Why wouldn’t she just call the police? A secondary plot details the troubled history of her childhood, when her father went on a rampage and murdered a number of their neighbors, including women and children, then set fire to his own house, a news clips from the time showing a disheveled young Michele in the wreckage of her home. Although Michele appears to be an innocent caught in her father’s guilt, the question of whether she participated in the house fire remains and, in any case, she is occasionally treated as a criminal by strangers who recognize her simply by virtue of being the daughter of the murderous monster. When Michele, who has not seen her father since he was sent to prison, finally decides to face him, she arrives at the prison only to be told her father died the night before by hanging himself. The man could no more face his daughter willingly than she could him. The film would feel grim if it were not for the dark humor, and could easily have felt forced in lesser hands, Huppert managing a tight wire act of a wronged woman deserving of sympathy yet deflecting pity with her character’s ruthless determination and uncertain ethics.
(Warning: spoiler alert.) In Equity, Anna Gaun plays Naomi Bishop – a lead advisor at a Private Equity (PE) firm that is handling a major Initial Public Offering (IPO) for a tech privacy company. The film shows the inner workings of Wall Street in a drastically different light. Written by Amy Fox, Alysia Reiner, and Sara Megan Thomas and directed by Meera Menon, one immediately understands that this new angle involves the question of women in Wall Street; something that remains an omission in most mainstream Hollywood films, if not all.
The plot centers round Naomi as she attempts to handle this major new deal and ‘make it rain’ in order to land a new promotion. Despite being the lead advisor for the firm, she is not promoted and her boss makes it explicit that top management doubt her. Naomi then sets out to make this deal the biggest Wall Street has ever seen. In the process Naomi displaces her frustration onto her young assistant Erin Manning (played by Sara Megan Thomas) who is also up for promotion and so has to hide the fact that she is pregnant in order to get it. She is caught dumping her alcoholic beverage in the bathroom sink and Naomi asks her how far along she is pregnant. Naomi tells Erin that she needs to suck it up, telling her not to upset their tech company client CEO ‘Ed’. A typical bro who dresses informally for his business meetings – reminiscent of Mark Zuckerberg’s lifestyle – Samuel Roukin as Ed plays the part assigned to him well, coming on hard to poor Erin who has to lightly nudge him when he forces himself on her whilst making out. Throughout the movie one cannot shake off that it is a reminder of Facebook’s own failed IPO. In fact, at one point in the movie as Naomi learns her Wall Street boyfriend – Michael Connor played by James Purefoy – is conspiring against her; she states that she is not going to be like Facebook, alluding to its failed IPO.
The irony of how Michael gets this insider trading information cannot be missed. As Naomi’s assistant, Erin is almost about to break because of all the pressure. She comes looking for her at Michael’s apartment but Naomi is not there. Michael starts to sweet talk her, getting the ball rolling and pouring her a drink. He uses Erin’s frustration of not getting a clear answer from Naomi about if she will get the promotion or not, and gets Erin to divulge the weaknesses of the tech company’s position, spilling the beans on a key weakness discovered during due diligence.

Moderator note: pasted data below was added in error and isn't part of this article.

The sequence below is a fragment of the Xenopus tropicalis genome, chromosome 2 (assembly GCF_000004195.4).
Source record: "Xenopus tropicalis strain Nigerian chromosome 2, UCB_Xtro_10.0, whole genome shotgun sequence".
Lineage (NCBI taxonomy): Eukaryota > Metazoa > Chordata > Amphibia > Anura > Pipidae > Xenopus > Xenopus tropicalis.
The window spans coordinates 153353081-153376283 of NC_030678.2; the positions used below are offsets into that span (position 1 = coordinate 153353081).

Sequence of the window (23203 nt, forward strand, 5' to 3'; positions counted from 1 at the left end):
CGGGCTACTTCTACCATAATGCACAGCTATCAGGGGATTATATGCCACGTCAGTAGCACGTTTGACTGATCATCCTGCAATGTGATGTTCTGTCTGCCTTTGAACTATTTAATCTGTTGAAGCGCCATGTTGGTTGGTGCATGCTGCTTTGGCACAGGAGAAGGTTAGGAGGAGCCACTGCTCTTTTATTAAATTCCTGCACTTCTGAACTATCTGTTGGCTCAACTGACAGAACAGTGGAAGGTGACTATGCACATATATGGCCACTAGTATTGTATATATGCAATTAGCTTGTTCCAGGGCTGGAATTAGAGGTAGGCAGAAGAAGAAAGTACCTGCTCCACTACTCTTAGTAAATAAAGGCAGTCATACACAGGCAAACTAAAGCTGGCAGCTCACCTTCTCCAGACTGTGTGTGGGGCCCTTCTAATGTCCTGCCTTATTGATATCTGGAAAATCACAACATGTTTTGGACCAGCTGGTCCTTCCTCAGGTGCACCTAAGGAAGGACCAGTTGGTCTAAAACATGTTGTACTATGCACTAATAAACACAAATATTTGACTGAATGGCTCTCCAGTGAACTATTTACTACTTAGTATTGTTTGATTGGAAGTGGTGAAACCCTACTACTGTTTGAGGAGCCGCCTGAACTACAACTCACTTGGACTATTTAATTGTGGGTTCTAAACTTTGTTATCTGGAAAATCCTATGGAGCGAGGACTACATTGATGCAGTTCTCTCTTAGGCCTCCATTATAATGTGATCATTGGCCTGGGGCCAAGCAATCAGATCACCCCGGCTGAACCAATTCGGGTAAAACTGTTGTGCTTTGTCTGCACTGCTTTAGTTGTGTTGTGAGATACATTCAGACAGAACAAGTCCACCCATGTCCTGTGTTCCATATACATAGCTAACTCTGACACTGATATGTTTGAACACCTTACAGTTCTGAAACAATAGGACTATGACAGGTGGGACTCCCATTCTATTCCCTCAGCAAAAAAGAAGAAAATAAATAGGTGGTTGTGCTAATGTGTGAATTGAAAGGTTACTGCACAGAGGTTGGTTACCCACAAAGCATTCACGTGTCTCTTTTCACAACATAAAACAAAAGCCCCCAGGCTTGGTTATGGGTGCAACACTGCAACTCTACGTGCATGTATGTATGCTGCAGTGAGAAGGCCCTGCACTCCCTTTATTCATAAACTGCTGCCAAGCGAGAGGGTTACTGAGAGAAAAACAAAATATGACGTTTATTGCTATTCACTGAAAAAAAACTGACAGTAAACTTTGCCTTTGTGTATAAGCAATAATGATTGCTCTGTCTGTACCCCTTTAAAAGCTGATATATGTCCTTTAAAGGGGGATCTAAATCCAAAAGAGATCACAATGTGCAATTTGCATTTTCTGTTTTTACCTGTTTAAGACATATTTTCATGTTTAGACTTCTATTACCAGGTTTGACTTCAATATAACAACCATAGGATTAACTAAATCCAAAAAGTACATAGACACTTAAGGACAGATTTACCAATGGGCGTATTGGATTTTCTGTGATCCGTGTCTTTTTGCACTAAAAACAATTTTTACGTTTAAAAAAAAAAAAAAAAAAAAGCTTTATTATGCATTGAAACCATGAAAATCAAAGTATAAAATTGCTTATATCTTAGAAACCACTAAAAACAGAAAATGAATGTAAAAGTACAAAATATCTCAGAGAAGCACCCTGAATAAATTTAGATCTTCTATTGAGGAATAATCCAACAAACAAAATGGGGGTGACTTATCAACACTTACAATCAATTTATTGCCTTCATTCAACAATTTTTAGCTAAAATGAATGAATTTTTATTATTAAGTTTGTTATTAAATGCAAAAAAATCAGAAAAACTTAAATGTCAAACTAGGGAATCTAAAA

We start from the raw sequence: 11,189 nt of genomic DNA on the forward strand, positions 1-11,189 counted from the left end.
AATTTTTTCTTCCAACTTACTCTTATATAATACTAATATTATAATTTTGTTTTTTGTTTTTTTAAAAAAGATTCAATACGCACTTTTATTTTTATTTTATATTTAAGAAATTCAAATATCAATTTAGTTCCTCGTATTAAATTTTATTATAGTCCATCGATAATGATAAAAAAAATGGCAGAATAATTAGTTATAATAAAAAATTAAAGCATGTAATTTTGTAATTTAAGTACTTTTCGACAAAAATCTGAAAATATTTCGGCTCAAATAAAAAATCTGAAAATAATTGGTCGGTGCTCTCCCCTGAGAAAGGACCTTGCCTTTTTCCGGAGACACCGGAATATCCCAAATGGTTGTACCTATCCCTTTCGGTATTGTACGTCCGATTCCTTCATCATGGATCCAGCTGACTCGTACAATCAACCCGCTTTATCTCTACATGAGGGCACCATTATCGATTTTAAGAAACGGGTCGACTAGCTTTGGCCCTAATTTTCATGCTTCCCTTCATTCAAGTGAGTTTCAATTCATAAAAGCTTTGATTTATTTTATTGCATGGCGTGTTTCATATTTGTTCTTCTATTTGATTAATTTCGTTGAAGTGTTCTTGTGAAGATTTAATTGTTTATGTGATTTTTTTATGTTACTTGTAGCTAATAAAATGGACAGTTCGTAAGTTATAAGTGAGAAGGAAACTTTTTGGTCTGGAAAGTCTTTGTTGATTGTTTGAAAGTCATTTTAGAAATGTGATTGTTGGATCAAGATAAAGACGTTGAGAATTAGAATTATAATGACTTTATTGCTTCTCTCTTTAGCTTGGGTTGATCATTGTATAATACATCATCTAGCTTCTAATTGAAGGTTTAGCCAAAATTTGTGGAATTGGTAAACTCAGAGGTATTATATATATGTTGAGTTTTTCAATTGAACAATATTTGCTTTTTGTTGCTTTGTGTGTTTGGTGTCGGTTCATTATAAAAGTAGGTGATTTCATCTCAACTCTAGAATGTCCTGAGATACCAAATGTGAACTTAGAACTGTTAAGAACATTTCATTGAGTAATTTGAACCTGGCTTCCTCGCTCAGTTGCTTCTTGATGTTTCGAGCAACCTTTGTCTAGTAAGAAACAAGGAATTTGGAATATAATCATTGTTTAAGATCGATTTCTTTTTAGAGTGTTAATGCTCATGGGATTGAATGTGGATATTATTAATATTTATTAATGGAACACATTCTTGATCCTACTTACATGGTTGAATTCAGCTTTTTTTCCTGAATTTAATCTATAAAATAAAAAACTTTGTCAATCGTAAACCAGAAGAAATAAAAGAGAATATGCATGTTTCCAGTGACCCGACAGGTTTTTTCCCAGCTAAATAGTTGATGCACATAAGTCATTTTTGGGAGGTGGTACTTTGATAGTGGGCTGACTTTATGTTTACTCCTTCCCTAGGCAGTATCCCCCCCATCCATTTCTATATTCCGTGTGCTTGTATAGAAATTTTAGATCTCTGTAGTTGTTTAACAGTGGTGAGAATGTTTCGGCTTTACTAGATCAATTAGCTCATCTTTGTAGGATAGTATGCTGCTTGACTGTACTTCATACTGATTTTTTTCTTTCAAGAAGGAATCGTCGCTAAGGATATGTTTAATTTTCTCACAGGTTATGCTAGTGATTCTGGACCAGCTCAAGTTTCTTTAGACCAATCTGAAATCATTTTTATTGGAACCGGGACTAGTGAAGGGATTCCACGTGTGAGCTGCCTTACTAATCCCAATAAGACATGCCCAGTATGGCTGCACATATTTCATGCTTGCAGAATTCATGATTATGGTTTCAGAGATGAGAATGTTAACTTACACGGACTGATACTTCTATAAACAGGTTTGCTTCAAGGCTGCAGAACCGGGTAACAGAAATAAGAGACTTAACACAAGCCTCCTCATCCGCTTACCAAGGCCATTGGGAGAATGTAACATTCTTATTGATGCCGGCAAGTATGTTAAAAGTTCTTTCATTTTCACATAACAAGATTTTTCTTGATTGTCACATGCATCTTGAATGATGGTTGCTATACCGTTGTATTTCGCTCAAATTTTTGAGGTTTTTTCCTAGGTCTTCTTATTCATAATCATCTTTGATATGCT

In the midst of this, Samantha, a lead investigator at the Security Exchanges Commission (SEC), investigates Michael Connor and learns he is seeing Naomi. She tries to muscle in on Naomi for information, an old classmate. As the plot thickens and revolves around these three women (Naomi, her assistant Erin, and the SEC investigator Samantha), one sees that in Wall Street it is not only a question of the top executive making it harder for the younger one, but that it carries a certain sting to it when it is done to a woman and displaced onto another much like how Naomi does that to Erin. What is new about Equity, isn’t that it brings women into the story of Wall Street. But that it shows that in this structure of money making, the injustices done to women are internalized such that these white women do it to other women just as much.
This is perhaps the one dimension missing in Wall Street, how these white women choose to be victims but that others do not even have that option and for them trying to change Wall Street is a foregone conclusion. Rather than aiming to ask why equal opportunity hiring or affirmative action perpetuates Wall Street’s chauvinism, white women are content to being equally exploited with their male colleagues. In the name of equality white women on Wall Street conveniently forget why they are the only recipients of affirmative action policies, rather than other women who are not white. For them It is not so much about changing Wall Street to being less exploitative, or less patriarchal, but about having their place in it at the expense of non-white women. Having internalized the Wall Street hierarchy and its rules all things go, and when one is a woman it becomes markedly different and more painful for women to work inside, but that in the name of equal opportunity these women have an onus on them to ‘make it’, to demonstrate that it is an equal space, in the process accepting to hide their marriage, or that the magnanimous young hot-headed ‘bro’ may inappropriately come on to the poor assistant. Such is the ‘cost’ of doing business and ‘making it’. Naomi tries to ‘make it’ against all odds and in the process she tramples over other women and displaces what was done to her to others as part of a ritual. Samantha the SEC investigator who comes so close to unraveling the insider trading plot in the end fails and accepts a Wall Street job.
Samantha the SEC investigator who comes so close to unraveling the insider trading plot in the end fails and accepts a Wall Street job. When she is asked in her interview why she wants the job she gives a generic answer about wanting to spend more time with her family and her female partner, but seeing the interviewer’s surprise she changes her answer. She gives the same one the movie opens with, the answer Naomi gave. Women should not feel dirty that they want to make money, or that making money is a bad thing. It is OK to love money.
That is precisely the story of Equity, how in the name of making it one gives up their dreams and instead learns to love to make money, hurt others and do what was done to them to the next unsuspecting incoming young executive, even if they are a woman. In fact, especially if they are a woman so that they learn the ropes of Wall Street faster.